by Michael J. Shapiro | June 01, 2008

The 2008 Consumer Electronics Show was a big one for GES.Las Vegas-based exhibition and event services provider GES Exposition Services said it will reduce its work force and increase fuel surcharges, despite reporting a record quarter in April, with $285.7 million in revenue -- a 16.7 percent increase over the same period in 2007.

The company benefited significantly from its business with two huge trade shows, the Consumer Electronics Show and the combined CONEXPO-CON/AGG and IFPE (International Exposition for Power Transmission), both of which set records for net square footage with their 2008 events.

GES reported these figures to investors during an April 25 earnings call for parent company Viad Corp.

“We have made some organizational changes that will enable us to continue increasing our customer service and safety levels while also driving productivity gains,” explained Kevin Rabbitt, president of GES, per a transcript of the earnings call posted at GES declined to provide specific numbers regarding the layoffs.

Rabbitt said an analysis of GES business for the remainder of 2008 points to a sluggish second quarter: Projections call for as much as a 6.5 percent decrease in revenue over last year and an operating income at about 60 percent of 2007 levels. By the third quarter, however, revenue is expected to exceed 2007 numbers by as much as $50 million.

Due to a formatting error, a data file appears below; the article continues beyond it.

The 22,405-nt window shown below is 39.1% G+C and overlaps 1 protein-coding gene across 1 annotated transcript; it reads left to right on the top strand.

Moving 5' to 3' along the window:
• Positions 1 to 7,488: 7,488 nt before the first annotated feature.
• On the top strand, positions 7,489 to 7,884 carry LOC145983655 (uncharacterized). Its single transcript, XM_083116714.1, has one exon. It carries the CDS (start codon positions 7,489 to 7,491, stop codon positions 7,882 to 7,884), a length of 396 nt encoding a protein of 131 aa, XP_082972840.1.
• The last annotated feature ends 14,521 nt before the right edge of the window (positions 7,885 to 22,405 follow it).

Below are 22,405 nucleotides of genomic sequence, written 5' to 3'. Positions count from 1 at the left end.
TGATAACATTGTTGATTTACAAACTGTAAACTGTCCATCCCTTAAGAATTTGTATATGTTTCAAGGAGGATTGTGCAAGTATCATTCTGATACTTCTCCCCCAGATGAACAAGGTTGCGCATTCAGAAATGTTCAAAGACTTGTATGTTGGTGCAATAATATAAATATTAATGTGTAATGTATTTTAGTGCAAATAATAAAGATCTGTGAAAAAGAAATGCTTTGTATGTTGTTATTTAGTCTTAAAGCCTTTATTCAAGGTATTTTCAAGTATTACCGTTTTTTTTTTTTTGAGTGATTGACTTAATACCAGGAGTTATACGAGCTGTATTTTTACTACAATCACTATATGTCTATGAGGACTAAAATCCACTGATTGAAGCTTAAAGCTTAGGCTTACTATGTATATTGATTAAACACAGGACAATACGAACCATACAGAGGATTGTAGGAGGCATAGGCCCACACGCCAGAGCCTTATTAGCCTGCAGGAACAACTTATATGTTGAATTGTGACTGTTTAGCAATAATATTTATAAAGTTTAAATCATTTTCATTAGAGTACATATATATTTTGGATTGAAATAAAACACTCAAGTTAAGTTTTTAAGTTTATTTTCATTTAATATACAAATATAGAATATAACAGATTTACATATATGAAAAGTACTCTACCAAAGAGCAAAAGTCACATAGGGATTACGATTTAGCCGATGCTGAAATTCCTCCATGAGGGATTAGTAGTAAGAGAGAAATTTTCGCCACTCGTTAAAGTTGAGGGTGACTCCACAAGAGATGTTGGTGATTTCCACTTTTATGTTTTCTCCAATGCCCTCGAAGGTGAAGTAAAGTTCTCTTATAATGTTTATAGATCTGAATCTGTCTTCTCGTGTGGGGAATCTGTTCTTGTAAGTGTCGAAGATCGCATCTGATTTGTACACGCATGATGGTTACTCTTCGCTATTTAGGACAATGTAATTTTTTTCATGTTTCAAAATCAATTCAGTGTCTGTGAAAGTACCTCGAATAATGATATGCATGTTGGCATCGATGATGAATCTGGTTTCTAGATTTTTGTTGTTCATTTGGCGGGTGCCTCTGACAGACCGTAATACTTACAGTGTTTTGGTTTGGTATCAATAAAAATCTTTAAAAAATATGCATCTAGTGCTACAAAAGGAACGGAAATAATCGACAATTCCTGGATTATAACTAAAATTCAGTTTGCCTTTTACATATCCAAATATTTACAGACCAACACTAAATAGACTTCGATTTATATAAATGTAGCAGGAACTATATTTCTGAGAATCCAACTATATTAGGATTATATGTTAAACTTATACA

“Our business is peaks and valleys,” said Jeff Quade, GES executive vice president of sales and marketing. “So we hire temporary or part-time individuals. When we come off of one of those peaks and go into a valley, we reduce head count.”

Another cost-saving measure announced during the call was an increase in GES’s petroleum surcharge rates from 2 percent to 3 percent -- a 50 percent increase -- which will be passed on to clients beginning in September.

That charge hasn’t increased since gas was selling for $2.25 a gallon, Quade pointed out, adding that the cost of petroleum affects not only transportation but the cost of basic goods, such as carpets, tape and plastic coverings. The surcharge increase, Quade noted, will cover only
a portion of the company’s increased costs.

Quade said GES is “cautiously optimistic” about third- and fourth-quarter business, and he expects to see benefits from the cutbacks then. He declined to provide specific estimates regarding those benefits; however, according to Paul Dykstra, president, chairman and CEO of Viad Corp., the work force changes made by GES will represent savings “in the seven figures.”